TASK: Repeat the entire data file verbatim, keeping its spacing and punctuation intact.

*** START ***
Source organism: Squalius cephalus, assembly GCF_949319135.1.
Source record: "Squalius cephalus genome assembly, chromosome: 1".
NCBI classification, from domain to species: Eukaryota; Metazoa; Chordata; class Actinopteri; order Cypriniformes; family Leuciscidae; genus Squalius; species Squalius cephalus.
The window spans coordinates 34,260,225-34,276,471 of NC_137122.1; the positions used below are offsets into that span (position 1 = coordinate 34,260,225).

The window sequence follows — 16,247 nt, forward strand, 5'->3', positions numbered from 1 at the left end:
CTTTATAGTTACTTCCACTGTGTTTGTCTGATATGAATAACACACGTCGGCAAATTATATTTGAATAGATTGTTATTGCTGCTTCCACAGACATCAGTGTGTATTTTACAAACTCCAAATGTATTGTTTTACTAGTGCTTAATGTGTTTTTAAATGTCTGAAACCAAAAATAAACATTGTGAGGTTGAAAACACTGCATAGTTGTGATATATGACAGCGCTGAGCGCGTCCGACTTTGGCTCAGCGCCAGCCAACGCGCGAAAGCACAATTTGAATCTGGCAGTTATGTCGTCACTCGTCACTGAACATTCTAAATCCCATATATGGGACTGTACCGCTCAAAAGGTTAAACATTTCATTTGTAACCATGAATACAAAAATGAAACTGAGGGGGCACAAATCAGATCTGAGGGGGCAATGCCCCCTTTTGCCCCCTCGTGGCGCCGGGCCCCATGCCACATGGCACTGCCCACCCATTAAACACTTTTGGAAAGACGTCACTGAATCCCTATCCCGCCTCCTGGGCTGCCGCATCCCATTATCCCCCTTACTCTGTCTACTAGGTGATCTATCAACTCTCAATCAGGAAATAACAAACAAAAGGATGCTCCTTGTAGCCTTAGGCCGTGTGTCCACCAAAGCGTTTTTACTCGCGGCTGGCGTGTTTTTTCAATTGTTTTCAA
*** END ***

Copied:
Source organism: Squalius cephalus, assembly GCF_949319135.1.
Source record: "Squalius cephalus genome assembly, chromosome: 1".
NCBI classification, from domain to species: Eukaryota; Metazoa; Chordata; class Actinopteri; order Cypriniformes; family Leuciscidae; genus Squalius; species Squalius cephalus.
The window spans coordinates 34,260,225-34,276,471 of NC_137122.1; the positions used below are offsets into that span (position 1 = coordinate 34,260,225).

The window sequence follows — 16,247 nt, forward strand, 5'->3', positions numbered from 1 at the left end:
CTTTATAGTTACTTCCACTGTGTTTGTCTGATATGAATAACACACGTCGGCAAATTATATTTGAATAGATTGTTATTGCTGCTTCCACAGACATCAGTGTGTATTTTACAAACTCCAAATGTATTGTTTTACTAGTGCTTAATGTGTTTTTAAATGTCTGAAACCAAAAATAAACATTGTGAGGTTGAAAACACTGCATAGTTGTGATATATGACAGCGCTGAGCGCGTCCGACTTTGGCTCAGCGCCAGCCAACGCGCGAAAGCACAATTTGAATCTGGCAGTTATGTCGTCACTCGTCACTGAACATTCTAAATCCCATATATGGGACTGTACCGCTCAAAAGGTTAAACATTTCATTTGTAACCATGAATACAAAAATGAAACTGAGGGGGCACAAATCAGATCTGAGGGGGCAATGCCCCCTTTTGCCCCCTCGTGGCGCCGGGCCCCATGCCACATGGCACTGCCCACCCATTAAACACTTTTGGAAAGACGTCACTGAATCCCTATCCCGCCTCCTGGGCTGCCGCATCCCATTATCCCCCTTACTCTGTCTACTAGGTGATCTATCAACTCTCAATCAGGAAATAACAAACAAAAGGATGCTCCTTGTAGCCTTAGGCCGTGTGTCCACCAAAGCGTTTTTACTCGCGGCTGGCGTGTTTTTTCAATTGTTTTCAA